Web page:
- GENERAL NEWS
Bamboo Rising: Kamakura’s Ancient Struggles, Natural Beauty
16:23 JST, January 11, 2021
Bamboo shoots use up most of their energy in spring just to grow out of the ground and in Autumn, when their vitality returns, they become leafy green. “Take no haru” (Bamboo Spring) is an autumnal theme in haiku poetry that refers to bamboo’s spring-like freshness so late in the year.
I visited Hokokuji Temple — known for its famous bamboo garden — in Kamakura, Kanagawa Prefecture. Awash in sunshine, the bamboo glittered like jade. Despite this, Motohiro Ujihara, 65, a senior temple official, looked glum.
“It’s not as nice as it was before,” he said.
A typhoon in autumn 2019 had ravaged about half of the bamboo forest.
To repair the damage, he raised bamboo shoots one by one and solidified the soil at their base. But only about one-third of the usual amount of bamboo shoots grew.
“I will add soil and fertilize it,” he said. “I hope there will be a lot next year.”
Located off the beaten track of the hustling and bustling Wakamiyaoji street, Hokokuji Temple was founded in the 14th century and prospered as a site for the powerful Ashikaga and Uesugi families. It also faces Jomyoji Temple, one of Kamakura’s five famous Zen Buddhism temples, known as Kamakura gozan. Both Hokokuji and Jomyoji temples belong to the Rinzai sect of Zen Buddhism and can be found near each other on Kanazawakaido street.
Religion and spirituality have long been deeply embedded in Kamakura’s terrain. Yato, a narrow valley tucked into Kamakura’s lush, mountainous landscape, also has a temple built into it.
But Hokokuji’s bamboo garden is a relatively fresh addition. It is said that the former chief priest maintained the grove but it only became a popular tourist destination after the Michelin Green Guide Japan, a guidebook issued by Michelin of France, gave the garden three stars in 2009. The bamboo garden, which takes around 10 minutes to view, used to welcome several thousand visitors a day before the novel coronavirus pandemic.
“In Kyoto, there is a temple in a bamboo grove,” said Ujihara. “But to have a bamboo garden in a temple, that’s rare.”
Bamboo, which stands back up after it’s been knocked down, also represents regeneration. As the seasons change and winter nears, many trees experience leaf loss, but Bamboo grows straight into the sky with lustrous green leaves.
Kamakura’s historic monuments might also have been breeding grounds for one of Japan’s most prolific authors: Yasunari Kawabata (1899-1972), a Nobel Prize-winner who lived in the Hokokuji Temple estate for several years.
In Kawabata’s representative work written in his later years, “Yama no oto” (The sound of the mountain), the protagonist is an elderly man living in a valley in Kamakura who frequently listens to the mountain winds late at night. To him the gusts sound like foreboding rumblings from deep within the earth delivering a recurring omen of his imminent death.
In addition to literary inspiration, Kamakura was also the site of an ancient battle during a period in the Japanese middle ages. At that time samurai were scattered throughout the country and many of them convened on Kamakura in an effort to take it over. On their victorious path, many died spilling their blood into the lands.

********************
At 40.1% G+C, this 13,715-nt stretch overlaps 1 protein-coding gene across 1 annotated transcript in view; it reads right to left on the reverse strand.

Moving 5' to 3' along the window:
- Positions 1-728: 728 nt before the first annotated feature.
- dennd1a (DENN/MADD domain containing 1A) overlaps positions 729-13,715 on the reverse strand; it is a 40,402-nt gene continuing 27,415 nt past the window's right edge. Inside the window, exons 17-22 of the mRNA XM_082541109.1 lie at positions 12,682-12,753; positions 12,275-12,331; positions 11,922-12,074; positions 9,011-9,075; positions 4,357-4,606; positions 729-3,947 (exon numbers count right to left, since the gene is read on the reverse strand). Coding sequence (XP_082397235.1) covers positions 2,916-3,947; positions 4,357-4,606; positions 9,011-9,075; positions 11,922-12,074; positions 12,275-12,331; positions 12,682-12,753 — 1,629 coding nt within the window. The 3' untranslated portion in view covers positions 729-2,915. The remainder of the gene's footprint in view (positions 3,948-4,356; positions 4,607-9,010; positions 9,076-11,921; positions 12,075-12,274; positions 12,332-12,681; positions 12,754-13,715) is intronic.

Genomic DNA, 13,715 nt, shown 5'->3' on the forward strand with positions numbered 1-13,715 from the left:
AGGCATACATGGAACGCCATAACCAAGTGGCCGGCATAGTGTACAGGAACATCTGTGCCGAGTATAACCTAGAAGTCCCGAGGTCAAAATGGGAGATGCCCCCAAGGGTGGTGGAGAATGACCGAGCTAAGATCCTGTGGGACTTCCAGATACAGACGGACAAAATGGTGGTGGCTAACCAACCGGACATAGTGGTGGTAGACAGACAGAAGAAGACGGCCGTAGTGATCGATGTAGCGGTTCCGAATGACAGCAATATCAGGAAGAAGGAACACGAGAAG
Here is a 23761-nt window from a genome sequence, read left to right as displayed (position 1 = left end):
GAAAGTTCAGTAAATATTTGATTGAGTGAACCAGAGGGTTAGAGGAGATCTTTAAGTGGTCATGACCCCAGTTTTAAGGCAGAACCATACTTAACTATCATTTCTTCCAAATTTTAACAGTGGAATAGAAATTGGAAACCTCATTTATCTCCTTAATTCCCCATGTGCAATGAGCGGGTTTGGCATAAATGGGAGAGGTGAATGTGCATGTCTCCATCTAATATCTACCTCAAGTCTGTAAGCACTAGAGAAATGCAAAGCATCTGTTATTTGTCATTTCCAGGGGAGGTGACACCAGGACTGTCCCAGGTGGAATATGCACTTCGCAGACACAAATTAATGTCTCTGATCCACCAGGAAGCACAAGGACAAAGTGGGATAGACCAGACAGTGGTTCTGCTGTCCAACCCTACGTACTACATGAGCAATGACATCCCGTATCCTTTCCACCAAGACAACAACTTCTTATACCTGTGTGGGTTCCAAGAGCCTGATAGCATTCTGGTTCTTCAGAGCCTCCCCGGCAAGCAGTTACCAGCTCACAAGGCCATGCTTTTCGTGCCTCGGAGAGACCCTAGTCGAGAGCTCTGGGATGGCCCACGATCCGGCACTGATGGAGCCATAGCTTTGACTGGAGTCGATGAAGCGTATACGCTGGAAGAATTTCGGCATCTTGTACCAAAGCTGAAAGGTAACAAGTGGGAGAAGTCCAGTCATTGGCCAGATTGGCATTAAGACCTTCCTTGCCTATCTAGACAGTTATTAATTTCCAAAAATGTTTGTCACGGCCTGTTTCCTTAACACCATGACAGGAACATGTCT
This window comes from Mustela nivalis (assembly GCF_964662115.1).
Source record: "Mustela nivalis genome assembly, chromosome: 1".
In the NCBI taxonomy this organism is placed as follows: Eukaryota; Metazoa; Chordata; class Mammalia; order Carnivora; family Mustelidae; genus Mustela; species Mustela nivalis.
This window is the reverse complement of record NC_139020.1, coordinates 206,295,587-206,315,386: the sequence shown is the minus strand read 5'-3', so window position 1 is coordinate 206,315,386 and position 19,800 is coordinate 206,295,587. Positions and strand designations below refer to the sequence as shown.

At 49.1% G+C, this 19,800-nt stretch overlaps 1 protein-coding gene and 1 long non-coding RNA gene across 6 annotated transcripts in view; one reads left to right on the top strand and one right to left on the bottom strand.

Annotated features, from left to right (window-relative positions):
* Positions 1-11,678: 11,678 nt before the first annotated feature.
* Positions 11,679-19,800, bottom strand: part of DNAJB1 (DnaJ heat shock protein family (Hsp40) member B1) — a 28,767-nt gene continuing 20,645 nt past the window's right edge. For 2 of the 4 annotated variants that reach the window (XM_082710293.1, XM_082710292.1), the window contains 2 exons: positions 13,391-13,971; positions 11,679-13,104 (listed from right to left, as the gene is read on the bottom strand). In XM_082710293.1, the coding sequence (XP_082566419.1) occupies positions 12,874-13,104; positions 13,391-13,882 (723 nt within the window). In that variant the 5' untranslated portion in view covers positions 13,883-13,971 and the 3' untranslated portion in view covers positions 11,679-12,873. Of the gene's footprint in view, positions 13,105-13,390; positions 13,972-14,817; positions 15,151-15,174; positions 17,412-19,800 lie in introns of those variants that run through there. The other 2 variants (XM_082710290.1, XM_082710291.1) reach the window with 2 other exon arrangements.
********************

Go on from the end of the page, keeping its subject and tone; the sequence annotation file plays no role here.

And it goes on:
As I wandered throughout the bamboo garden, I wondered if Kawabata’s literary perspectives on old Japanese sorrow had been developed in the ancient city of Kamakura.
I paused and looked at the bamboo.
Their green trunks thudded hollowly against each other.
■ Western-style gardens
The area around Hokokuji Temple is not solely a space for Japanese culture enthusiasts. The former residence of Marquis Kacho features a Western-style building and gardens that contrasts uniquely with the surrounding temples.
Built in 1929 by Marquis Hironobu Kacho in a quaint French-style, the gardens are fragrant with winter roses.
Jomyoji Temple, a Kamakura gozan built in the 12th century, also has a Western-style building. Ishigama Garden Terrace boasts an English-style natural garden, is the former residence for a House of Peers member and was designed by a German builder in 1922. The temple repurchased the grounds in 1999, which included the land lease right, and former chief priest Takeshi Koga,79, decided to reuse the Western-style building.
“I couldn’t bear the destruction of such a precious building,” he said.
It was redeveloped as a restaurant the following year that serves handmade bread and food.
While Koga was on the lookout for a gardener, he met Nicholas Lenaghan, who said, “I want to create a place where people feel like they are in their own garden.” Lenaghan, 45, was born in Scotland and studied landscape architecture.
Koga agreed with Lenaghan’s approach. Instead of building a garden that only featured gorgeous flowers, Lenaghan took into consideration a plan that would strike a balance with the temple’s garden. He scattered plums and cherry blossoms, and planted herbs and Japanese wild grasses.
In time the revitalized garden blended into the natural beauty of the nearby mountain and the bamboo rising up from the ancient site and traditional culture of Kamakura.
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